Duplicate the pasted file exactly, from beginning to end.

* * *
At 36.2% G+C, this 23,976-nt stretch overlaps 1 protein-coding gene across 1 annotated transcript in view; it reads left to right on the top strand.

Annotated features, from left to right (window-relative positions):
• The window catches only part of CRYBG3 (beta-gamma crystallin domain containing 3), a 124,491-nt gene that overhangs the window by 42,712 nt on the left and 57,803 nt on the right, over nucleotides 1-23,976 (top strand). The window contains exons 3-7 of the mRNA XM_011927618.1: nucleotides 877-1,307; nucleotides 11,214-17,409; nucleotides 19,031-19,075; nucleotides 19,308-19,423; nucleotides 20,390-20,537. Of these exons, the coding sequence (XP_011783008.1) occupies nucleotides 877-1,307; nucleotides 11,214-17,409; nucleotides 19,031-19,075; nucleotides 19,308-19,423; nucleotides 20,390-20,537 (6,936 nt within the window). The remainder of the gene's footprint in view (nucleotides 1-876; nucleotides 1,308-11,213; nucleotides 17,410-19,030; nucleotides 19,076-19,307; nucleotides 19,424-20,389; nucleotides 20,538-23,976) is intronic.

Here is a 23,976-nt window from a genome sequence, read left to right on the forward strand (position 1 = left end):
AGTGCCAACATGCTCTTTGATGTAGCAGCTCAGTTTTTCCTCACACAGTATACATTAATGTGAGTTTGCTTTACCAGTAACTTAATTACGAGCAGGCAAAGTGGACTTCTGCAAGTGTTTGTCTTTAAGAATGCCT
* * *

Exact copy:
At 36.2% G+C, this 23,976-nt stretch overlaps 1 protein-coding gene across 1 annotated transcript in view; it reads left to right on the top strand.

Annotated features, from left to right (window-relative positions):
• The window catches only part of CRYBG3 (beta-gamma crystallin domain containing 3), a 124,491-nt gene that overhangs the window by 42,712 nt on the left and 57,803 nt on the right, over nucleotides 1-23,976 (top strand). The window contains exons 3-7 of the mRNA XM_011927618.1: nucleotides 877-1,307; nucleotides 11,214-17,409; nucleotides 19,031-19,075; nucleotides 19,308-19,423; nucleotides 20,390-20,537. Of these exons, the coding sequence (XP_011783008.1) occupies nucleotides 877-1,307; nucleotides 11,214-17,409; nucleotides 19,031-19,075; nucleotides 19,308-19,423; nucleotides 20,390-20,537 (6,936 nt within the window). The remainder of the gene's footprint in view (nucleotides 1-876; nucleotides 1,308-11,213; nucleotides 17,410-19,030; nucleotides 19,076-19,307; nucleotides 19,424-20,389; nucleotides 20,538-23,976) is intronic.

Here is a 23,976-nt window from a genome sequence, read left to right on the forward strand (position 1 = left end):
AGTGCCAACATGCTCTTTGATGTAGCAGCTCAGTTTTTCCTCACACAGTATACATTAATGTGAGTTTGCTTTACCAGTAACTTAATTACGAGCAGGCAAAGTGGACTTCTGCAAGTGTTTGTCTTTAAGAATGCCT